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Georgia Accent Losing Its Drawl

Joey Stanley publishes findings about the decline of the classic southern accent in Georgia.

Georgia, the “Empire State of the South,” houses plenty of peaches and pecan pies—but not as many southern accents as it once did. Assistant Professor Joey Stanley (Sociophonetics, Dialectology) recently co-authored an article titled “Boomer Peak or Gen X Cliff? From SVS to LBMS in Georgia English” that examines the loss of traditional southern features of the Georgia accent.

To gather research for this article, Stanley and his colleagues analyzed audio recordings from seven generations of native Georgians born between the 1880s and 2003. Some of the oldest data came from the Linguistic Atlas Project, an effort that began in the 1930s with the goal to map and study North American English dialects. Stanley says, “You don't stumble upon recordings that are 50 years old very often. It's a nice time capsule into what people sounded like 50 years ago.”

Blue sign on the side of a road. The sign reads, "Welcome to Georgia. We're glad Georgia's on your mind" with a peach logo.
Photo by Michael Rivera, CC BY-SA 4.0, via Wikimedia Commons

Stanley conducted statistical analysis of the data, compiled results, and created almost all of the visuals in the article. He determined that, based on observations of four vowel sounds in words like bait, bet, bat, and bite, the Baby Boomers (born between 1946 and 1964) have the strongest stereotypically southern accent of all the generations studied. After their generation, there appears to be a “cliff,” in which the accent sharply dropped off starting with Generation X (born between 1965 and 1980).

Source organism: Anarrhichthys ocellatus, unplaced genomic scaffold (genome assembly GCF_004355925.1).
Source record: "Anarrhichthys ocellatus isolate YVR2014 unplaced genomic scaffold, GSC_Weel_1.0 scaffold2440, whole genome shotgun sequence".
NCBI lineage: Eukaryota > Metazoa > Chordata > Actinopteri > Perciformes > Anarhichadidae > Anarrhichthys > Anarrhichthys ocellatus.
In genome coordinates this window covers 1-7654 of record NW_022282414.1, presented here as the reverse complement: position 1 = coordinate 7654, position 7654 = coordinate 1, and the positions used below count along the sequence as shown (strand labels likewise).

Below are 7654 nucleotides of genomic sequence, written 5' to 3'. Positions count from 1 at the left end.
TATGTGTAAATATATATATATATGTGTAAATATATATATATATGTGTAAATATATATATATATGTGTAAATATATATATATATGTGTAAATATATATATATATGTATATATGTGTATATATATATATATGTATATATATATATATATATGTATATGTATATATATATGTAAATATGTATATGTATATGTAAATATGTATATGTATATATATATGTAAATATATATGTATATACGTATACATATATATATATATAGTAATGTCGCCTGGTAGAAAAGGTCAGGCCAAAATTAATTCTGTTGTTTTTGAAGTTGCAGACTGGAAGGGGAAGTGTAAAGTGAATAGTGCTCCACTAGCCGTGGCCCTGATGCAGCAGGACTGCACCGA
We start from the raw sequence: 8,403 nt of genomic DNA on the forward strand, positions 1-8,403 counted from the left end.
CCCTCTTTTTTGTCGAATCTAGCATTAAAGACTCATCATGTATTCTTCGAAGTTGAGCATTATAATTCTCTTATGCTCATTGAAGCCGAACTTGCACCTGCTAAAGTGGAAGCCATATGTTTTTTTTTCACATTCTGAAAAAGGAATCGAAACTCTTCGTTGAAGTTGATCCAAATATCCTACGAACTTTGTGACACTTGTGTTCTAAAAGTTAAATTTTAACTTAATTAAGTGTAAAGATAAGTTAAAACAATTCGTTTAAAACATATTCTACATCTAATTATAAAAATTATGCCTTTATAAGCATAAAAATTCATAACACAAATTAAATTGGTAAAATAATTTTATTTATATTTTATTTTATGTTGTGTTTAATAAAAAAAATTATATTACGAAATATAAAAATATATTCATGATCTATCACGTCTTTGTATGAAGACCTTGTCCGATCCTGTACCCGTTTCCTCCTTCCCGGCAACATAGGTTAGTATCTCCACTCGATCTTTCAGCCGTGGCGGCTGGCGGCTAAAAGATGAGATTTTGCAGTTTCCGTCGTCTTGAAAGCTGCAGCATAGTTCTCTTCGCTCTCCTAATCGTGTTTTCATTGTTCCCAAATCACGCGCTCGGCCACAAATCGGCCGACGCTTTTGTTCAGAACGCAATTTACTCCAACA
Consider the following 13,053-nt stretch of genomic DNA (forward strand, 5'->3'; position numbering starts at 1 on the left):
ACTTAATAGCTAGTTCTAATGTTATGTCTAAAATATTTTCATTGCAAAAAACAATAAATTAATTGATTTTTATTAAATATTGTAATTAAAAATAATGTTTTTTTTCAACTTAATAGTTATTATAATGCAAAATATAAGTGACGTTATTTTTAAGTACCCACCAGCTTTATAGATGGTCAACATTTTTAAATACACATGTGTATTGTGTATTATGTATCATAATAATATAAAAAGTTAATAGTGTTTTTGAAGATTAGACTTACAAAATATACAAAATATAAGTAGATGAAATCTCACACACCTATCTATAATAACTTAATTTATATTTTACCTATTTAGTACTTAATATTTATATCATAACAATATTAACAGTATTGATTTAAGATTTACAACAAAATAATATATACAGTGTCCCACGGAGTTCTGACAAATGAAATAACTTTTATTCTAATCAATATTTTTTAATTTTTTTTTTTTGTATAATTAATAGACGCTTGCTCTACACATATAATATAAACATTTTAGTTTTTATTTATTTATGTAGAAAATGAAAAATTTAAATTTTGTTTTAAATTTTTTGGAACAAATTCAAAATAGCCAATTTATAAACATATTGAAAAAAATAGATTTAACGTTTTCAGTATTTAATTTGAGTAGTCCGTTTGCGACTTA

The Georgia accent faded quickly, which Stanley and his colleagues attribute in part to people migrating from non-southern states to the Atlanta Metro area during the latter half of the twentieth century. As Georgian Gen X children grew up mingling with children from different areas, they engaged in a different linguistic climate than that of their parents or grandparents.

Stanley says that the classic Georgia accent is “being replaced by an accent that started off in California. It's sort of going in the direction of California English.” Other research points to the same phenomenon occurring in big cities like Detroit and Boston. Modern, diverse linguistic climates have contributed to an increase in the use of California English by Generation Z (born between 1997 and 2012); Stanley describes it as “spreading like wildfire across the entire country.”

His article garnered significant attention in the media, with news outlets like The Wall Street Journal, The Washington Post, and Reader’s Digest reporting its findings. Stanley thinks that this public interest stems from the easy-to-grasp idea that Georgians no longer sound like Georgians. Many people can also relate to the experience of speaking differently than older family members and acquaintances in their native area, so the topic is appealing to a widespread audience.

“Boomer Peak or Gen X Cliff? From SVS to LBMS in Georgia English” was published in the journal Language Variation and Change by Cambridge University Press on July 24, 2023. Read it here.

See a complete list of news outlets that have covered the article.